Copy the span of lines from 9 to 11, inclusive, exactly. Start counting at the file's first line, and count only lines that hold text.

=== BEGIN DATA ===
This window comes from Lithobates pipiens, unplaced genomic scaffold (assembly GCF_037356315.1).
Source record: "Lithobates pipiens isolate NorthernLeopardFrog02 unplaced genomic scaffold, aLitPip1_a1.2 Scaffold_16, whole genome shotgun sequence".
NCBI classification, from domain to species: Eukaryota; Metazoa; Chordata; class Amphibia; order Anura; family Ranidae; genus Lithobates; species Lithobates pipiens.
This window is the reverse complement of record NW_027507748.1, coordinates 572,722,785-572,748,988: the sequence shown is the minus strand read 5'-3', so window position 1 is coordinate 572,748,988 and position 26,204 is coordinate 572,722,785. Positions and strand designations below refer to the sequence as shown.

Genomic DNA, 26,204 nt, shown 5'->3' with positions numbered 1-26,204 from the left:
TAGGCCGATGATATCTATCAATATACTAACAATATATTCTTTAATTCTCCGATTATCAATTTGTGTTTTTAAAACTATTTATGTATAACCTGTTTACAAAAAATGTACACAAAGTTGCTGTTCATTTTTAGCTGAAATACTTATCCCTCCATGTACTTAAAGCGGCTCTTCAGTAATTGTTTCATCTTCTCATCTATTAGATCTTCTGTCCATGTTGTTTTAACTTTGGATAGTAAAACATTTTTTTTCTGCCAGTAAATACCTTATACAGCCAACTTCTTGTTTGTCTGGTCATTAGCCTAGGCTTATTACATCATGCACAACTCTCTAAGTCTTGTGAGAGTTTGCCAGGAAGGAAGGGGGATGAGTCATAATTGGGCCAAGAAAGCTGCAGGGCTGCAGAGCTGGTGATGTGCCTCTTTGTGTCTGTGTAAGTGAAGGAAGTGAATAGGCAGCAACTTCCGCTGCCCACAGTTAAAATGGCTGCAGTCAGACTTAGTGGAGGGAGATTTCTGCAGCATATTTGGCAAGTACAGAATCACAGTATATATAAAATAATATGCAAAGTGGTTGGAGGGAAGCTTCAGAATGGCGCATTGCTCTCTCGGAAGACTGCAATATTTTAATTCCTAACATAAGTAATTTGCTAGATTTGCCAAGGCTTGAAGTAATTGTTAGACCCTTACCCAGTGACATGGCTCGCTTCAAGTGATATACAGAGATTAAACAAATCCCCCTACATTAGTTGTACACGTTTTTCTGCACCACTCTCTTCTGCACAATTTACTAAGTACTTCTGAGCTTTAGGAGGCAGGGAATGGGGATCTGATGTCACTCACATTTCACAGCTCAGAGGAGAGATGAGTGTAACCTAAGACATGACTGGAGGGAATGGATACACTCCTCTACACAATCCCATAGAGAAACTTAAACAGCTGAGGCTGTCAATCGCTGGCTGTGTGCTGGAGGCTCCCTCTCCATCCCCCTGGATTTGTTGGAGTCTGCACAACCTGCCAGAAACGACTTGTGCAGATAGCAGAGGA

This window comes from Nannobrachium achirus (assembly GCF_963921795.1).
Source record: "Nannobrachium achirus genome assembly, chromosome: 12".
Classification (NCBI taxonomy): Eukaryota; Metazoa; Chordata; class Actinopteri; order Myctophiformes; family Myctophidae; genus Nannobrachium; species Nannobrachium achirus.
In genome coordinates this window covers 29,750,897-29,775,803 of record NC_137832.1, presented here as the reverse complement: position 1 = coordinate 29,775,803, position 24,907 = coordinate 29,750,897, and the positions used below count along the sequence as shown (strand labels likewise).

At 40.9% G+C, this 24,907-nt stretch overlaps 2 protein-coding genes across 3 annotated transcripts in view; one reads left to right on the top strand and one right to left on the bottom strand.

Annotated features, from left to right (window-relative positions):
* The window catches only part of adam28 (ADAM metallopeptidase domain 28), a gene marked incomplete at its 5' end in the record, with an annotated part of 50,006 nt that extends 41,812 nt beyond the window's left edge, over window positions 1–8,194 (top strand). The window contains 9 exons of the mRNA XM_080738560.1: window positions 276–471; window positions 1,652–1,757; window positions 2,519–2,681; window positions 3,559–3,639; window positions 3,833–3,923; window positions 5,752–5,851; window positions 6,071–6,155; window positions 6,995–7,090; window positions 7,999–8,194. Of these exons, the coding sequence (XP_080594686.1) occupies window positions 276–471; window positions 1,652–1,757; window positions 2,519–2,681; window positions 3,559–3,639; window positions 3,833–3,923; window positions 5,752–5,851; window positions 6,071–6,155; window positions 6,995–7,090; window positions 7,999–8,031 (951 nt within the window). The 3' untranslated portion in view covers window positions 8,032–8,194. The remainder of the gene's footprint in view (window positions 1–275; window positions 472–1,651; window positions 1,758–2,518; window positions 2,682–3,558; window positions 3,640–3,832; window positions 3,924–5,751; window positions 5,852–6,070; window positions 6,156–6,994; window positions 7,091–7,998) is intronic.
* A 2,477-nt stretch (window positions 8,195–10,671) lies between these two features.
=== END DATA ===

Classification (NCBI taxonomy): Eukaryota; Metazoa; Chordata; class Actinopteri; order Myctophiformes; family Myctophidae; genus Nannobrachium; species Nannobrachium achirus.
In genome coordinates this window covers 29,750,897-29,775,803 of record NC_137832.1, presented here as the reverse complement: position 1 = coordinate 29,775,803, position 24,907 = coordinate 29,750,897, and the positions used below count along the sequence as shown (strand labels likewise).

At 40.9% G+C, this 24,907-nt stretch overlaps 2 protein-coding genes across 3 annotated transcripts in view; one reads left to right on the top strand and one right to left on the bottom strand.